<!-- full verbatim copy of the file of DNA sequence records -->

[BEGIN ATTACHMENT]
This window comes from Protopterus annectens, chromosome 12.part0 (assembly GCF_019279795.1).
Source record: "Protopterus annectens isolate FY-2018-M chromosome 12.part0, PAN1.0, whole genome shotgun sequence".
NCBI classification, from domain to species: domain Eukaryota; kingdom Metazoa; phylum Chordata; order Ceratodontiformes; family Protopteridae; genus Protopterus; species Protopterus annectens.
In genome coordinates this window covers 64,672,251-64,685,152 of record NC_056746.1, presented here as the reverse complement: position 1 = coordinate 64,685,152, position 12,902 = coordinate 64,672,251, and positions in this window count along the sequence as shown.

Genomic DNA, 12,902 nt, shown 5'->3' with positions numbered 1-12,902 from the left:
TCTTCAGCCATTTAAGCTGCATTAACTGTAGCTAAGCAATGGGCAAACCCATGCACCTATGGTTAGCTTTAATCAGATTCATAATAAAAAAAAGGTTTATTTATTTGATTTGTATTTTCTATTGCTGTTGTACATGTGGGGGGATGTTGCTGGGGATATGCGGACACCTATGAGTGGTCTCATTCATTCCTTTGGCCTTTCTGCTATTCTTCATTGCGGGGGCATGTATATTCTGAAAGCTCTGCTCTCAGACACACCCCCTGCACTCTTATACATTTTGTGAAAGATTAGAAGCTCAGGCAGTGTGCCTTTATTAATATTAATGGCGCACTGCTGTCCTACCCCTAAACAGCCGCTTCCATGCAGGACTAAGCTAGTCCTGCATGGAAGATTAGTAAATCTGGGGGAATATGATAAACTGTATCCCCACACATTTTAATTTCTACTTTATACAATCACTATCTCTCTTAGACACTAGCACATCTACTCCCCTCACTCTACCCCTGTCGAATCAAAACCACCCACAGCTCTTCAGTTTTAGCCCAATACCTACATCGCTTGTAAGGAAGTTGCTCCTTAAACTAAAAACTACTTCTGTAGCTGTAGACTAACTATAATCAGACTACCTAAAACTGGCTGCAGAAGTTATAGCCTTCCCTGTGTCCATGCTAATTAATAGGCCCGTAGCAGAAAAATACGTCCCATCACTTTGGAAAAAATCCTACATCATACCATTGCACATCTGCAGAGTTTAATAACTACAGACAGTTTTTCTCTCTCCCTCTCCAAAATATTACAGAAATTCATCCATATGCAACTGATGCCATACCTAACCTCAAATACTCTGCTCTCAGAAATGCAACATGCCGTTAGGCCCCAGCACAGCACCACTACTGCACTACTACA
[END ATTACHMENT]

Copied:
This window comes from Protopterus annectens, chromosome 12.part0 (assembly GCF_019279795.1).
Source record: "Protopterus annectens isolate FY-2018-M chromosome 12.part0, PAN1.0, whole genome shotgun sequence".
NCBI classification, from domain to species: domain Eukaryota; kingdom Metazoa; phylum Chordata; order Ceratodontiformes; family Protopteridae; genus Protopterus; species Protopterus annectens.
In genome coordinates this window covers 64,672,251-64,685,152 of record NC_056746.1, presented here as the reverse complement: position 1 = coordinate 64,685,152, position 12,902 = coordinate 64,672,251, and positions in this window count along the sequence as shown.

Genomic DNA, 12,902 nt, shown 5'->3' with positions numbered 1-12,902 from the left:
TCTTCAGCCATTTAAGCTGCATTAACTGTAGCTAAGCAATGGGCAAACCCATGCACCTATGGTTAGCTTTAATCAGATTCATAATAAAAAAAAGGTTTATTTATTTGATTTGTATTTTCTATTGCTGTTGTACATGTGGGGGGATGTTGCTGGGGATATGCGGACACCTATGAGTGGTCTCATTCATTCCTTTGGCCTTTCTGCTATTCTTCATTGCGGGGGCATGTATATTCTGAAAGCTCTGCTCTCAGACACACCCCCTGCACTCTTATACATTTTGTGAAAGATTAGAAGCTCAGGCAGTGTGCCTTTATTAATATTAATGGCGCACTGCTGTCCTACCCCTAAACAGCCGCTTCCATGCAGGACTAAGCTAGTCCTGCATGGAAGATTAGTAAATCTGGGGGAATATGATAAACTGTATCCCCACACATTTTAATTTCTACTTTATACAATCACTATCTCTCTTAGACACTAGCACATCTACTCCCCTCACTCTACCCCTGTCGAATCAAAACCACCCACAGCTCTTCAGTTTTAGCCCAATACCTACATCGCTTGTAAGGAAGTTGCTCCTTAAACTAAAAACTACTTCTGTAGCTGTAGACTAACTATAATCAGACTACCTAAAACTGGCTGCAGAAGTTATAGCCTTCCCTGTGTCCATGCTAATTAATAGGCCCGTAGCAGAAAAATACGTCCCATCACTTTGGAAAAAATCCTACATCATACCATTGCACATCTGCAGAGTTTAATAACTACAGACAGTTTTTCTCTCTCCCTCTCCAAAATATTACAGAAATTCATCCATATGCAACTGATGCCATACCTAACCTCAAATACTCTGCTCTCAGAAATGCAACATGCCGTTAGGCCCCAGCACAGCACCACTACTGCACTACTACA